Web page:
Elder Cook Recalls Dedication of Fiji Temple amid Political Unrest in 2000
Contributed By Sarah Jane Weaver, Church News associate editor
“This temple has been a light to the nation. … It is a significant sign that God loves Fiji and all its people.” —Taniela B. Wakolo, former stake president in Fiji
Days after armed rebels took a group of government leaders hostage in Fiji in May 2000, Elder Quentin L. Cook traveled to the Pacific island nation and met with military leaders to talk about the upcoming dedication of the Church’s Suva Fiji Temple and the political unrest in Fiji that might prevent it.
Visiting Fiji again February 19–21 for the public rededication of the temple and a youth cultural celebration, Elder Cook recalled the private events leading up to the temple’s original dedication almost 16 years ago.
As was the dedication of the Suva Fiji Temple, the rededication was held in trying times; Tropical Cyclone Winston made landfall in Fiji just hours before the rededication on Sunday, February 21.
In 2000, Elder Cook—now of the Quorum of the Twelve Apostles—was serving as President of the Church’s Pacific Islands Area and was one of very few people on a flight from Auckland, New Zealand, into Fiji. At the airport he was greeted by hundreds of people trying to flee the country. To reach his appointment, he made his way through armed military checkpoints to the military headquarters in the Queen Elizabeth Barracks.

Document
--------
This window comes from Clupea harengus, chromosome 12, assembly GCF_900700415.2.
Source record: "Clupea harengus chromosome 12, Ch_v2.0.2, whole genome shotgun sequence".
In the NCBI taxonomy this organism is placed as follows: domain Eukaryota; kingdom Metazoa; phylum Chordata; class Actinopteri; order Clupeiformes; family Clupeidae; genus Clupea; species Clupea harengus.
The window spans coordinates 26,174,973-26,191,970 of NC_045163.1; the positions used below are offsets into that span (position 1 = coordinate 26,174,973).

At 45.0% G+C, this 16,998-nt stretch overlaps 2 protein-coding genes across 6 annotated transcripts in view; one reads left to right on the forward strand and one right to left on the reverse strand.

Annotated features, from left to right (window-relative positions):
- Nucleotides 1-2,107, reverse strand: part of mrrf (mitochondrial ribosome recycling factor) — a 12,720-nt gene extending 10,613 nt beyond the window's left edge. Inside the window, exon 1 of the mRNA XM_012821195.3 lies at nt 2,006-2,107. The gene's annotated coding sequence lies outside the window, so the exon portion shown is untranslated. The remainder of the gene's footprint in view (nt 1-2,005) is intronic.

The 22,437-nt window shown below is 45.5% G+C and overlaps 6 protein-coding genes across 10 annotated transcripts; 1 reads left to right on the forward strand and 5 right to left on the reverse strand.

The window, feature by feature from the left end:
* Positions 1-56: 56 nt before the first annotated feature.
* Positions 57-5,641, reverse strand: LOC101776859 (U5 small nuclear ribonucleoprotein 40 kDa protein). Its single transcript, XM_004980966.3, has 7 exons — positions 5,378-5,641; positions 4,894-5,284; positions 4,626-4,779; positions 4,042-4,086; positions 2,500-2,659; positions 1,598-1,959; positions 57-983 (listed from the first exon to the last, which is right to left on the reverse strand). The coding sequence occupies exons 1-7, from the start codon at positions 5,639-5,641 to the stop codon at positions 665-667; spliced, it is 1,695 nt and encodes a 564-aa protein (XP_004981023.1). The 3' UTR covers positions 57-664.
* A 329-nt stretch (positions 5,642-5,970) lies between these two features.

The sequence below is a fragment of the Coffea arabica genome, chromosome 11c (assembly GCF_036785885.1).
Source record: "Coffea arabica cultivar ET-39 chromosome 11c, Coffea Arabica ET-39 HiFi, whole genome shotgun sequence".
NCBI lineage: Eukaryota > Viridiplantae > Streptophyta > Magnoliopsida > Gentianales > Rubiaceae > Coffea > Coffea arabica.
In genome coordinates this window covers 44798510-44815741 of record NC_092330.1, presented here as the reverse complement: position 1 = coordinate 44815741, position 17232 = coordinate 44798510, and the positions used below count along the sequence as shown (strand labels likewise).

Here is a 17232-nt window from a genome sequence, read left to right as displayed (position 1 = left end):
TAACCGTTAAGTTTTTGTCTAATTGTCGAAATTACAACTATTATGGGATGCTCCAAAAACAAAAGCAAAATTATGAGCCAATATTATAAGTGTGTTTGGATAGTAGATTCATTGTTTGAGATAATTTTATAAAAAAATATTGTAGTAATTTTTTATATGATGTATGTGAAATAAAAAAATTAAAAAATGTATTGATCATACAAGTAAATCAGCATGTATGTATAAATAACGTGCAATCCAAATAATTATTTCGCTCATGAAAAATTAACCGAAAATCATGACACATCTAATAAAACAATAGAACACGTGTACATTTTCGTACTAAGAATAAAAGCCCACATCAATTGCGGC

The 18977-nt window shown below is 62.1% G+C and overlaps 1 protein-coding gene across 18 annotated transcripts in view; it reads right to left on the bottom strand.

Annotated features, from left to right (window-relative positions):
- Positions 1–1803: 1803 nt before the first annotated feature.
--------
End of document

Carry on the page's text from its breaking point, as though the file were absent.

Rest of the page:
Many businesses had been looted, and significant parts of downtown Suva had burned. The military had declared martial law. Rebels were holding deposed Prime Minister Mahendra Chaudhry and other members of parliament hostage.
But Elder Cook still hoped the new temple could be dedicated as planned.
At Queen Elizabeth Barracks, Elder Cook and the four local stake presidents in Fiji were received by military leaders.
“After we explained the proposed dedication, they were supportive but very concerned because they could not control the situation,” recalled Elder Cook. “There were random acts of violence throughout the city.”
The military leaders explained that they could not guarantee the safety of a prominent American church leader; President Gordon B. Hinckley was scheduled to dedicate the temple. Everyone advised against having a large group at the dedication.
Elder Cook left the military leaders believing that dedicating the temple was possible. They determined the official party of Church leaders could travel inside the country without a military escort; an escort would have made them likelier targets.
President Hinckley “approved one dedicatory session composed of a small group in the celestial room,” recalled Elder Cook. “He did not want to endanger the members, so except for the new temple presidency and a few local leaders, they were not invited.”
On June 18, 2000, just days shy of his 90th birthday, President Hinckley flew to Fiji for a three-and-a-half-hour stop. Accompanied by Sister Marjorie Pay Hinckley and their daughter Jane Dudley; Elder Jeffrey R. Holland of the Quorum of the Twelve Apostles and his wife, Sister Patricia Holland; and Elder Cook and his wife, Sister Mary Cook, President Hinckley made his way to the temple with what others in his traveling party would later describe as a “courageous willingness.”